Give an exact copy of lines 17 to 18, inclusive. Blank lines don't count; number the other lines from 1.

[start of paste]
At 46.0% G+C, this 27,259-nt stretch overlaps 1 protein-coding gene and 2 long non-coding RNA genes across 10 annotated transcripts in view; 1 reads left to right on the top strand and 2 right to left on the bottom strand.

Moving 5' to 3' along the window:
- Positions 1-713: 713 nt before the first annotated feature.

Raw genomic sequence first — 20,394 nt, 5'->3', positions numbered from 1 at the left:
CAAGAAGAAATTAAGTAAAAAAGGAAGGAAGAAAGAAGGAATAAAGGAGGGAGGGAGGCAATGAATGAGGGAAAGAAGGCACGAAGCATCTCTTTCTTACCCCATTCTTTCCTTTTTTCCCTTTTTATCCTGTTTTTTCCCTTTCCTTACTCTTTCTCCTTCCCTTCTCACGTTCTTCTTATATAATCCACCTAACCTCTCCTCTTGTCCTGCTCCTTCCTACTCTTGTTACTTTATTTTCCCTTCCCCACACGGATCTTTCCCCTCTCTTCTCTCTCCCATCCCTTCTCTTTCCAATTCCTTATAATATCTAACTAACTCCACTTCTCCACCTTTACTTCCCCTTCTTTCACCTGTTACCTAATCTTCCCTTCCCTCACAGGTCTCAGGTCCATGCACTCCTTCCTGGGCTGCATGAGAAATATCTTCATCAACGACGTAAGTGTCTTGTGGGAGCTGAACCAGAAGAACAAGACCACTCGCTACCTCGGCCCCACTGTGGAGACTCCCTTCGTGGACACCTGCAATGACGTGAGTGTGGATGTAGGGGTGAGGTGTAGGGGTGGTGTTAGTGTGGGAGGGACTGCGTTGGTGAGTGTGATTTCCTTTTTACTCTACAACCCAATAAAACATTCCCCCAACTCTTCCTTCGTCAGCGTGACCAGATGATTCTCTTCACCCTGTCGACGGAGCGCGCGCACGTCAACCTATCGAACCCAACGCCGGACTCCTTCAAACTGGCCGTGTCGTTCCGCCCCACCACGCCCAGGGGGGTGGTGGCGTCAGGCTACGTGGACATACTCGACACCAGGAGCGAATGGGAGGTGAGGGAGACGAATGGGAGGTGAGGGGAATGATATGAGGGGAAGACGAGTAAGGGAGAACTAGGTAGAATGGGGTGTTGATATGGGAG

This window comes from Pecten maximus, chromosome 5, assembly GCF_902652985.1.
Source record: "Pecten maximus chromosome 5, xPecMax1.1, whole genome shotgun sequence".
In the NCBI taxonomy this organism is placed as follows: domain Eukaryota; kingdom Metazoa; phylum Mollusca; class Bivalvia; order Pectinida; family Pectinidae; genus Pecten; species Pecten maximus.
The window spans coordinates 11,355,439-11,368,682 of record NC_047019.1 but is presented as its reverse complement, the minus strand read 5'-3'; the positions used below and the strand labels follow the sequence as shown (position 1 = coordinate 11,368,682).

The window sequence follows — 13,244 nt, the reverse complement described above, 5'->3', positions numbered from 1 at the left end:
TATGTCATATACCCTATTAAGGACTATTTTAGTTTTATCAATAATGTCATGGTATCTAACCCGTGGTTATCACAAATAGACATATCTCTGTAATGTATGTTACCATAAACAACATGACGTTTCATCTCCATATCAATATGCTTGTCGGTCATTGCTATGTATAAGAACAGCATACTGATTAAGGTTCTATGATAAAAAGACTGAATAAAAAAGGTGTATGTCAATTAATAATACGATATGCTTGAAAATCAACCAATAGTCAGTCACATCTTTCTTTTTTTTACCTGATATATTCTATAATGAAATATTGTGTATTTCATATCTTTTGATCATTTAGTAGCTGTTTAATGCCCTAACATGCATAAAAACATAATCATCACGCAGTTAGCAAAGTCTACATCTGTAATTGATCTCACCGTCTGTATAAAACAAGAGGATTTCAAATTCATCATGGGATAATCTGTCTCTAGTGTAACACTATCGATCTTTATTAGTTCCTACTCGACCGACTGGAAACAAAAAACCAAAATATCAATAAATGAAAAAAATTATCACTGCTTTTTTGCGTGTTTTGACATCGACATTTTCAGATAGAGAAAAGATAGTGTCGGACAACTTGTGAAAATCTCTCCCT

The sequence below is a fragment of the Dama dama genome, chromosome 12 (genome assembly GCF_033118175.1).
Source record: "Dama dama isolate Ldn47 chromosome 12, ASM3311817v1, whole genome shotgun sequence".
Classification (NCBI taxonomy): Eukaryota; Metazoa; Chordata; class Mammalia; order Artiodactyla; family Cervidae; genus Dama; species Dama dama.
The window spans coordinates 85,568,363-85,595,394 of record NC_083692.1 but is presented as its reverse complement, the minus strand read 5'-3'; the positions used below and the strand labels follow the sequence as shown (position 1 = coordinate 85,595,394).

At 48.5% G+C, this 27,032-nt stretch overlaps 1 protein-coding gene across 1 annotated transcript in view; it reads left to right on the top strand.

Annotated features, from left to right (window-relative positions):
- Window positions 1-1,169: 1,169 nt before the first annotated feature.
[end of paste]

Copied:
Annotated features, from left to right (window-relative positions):
- Window positions 1-1,169: 1,169 nt before the first annotated feature.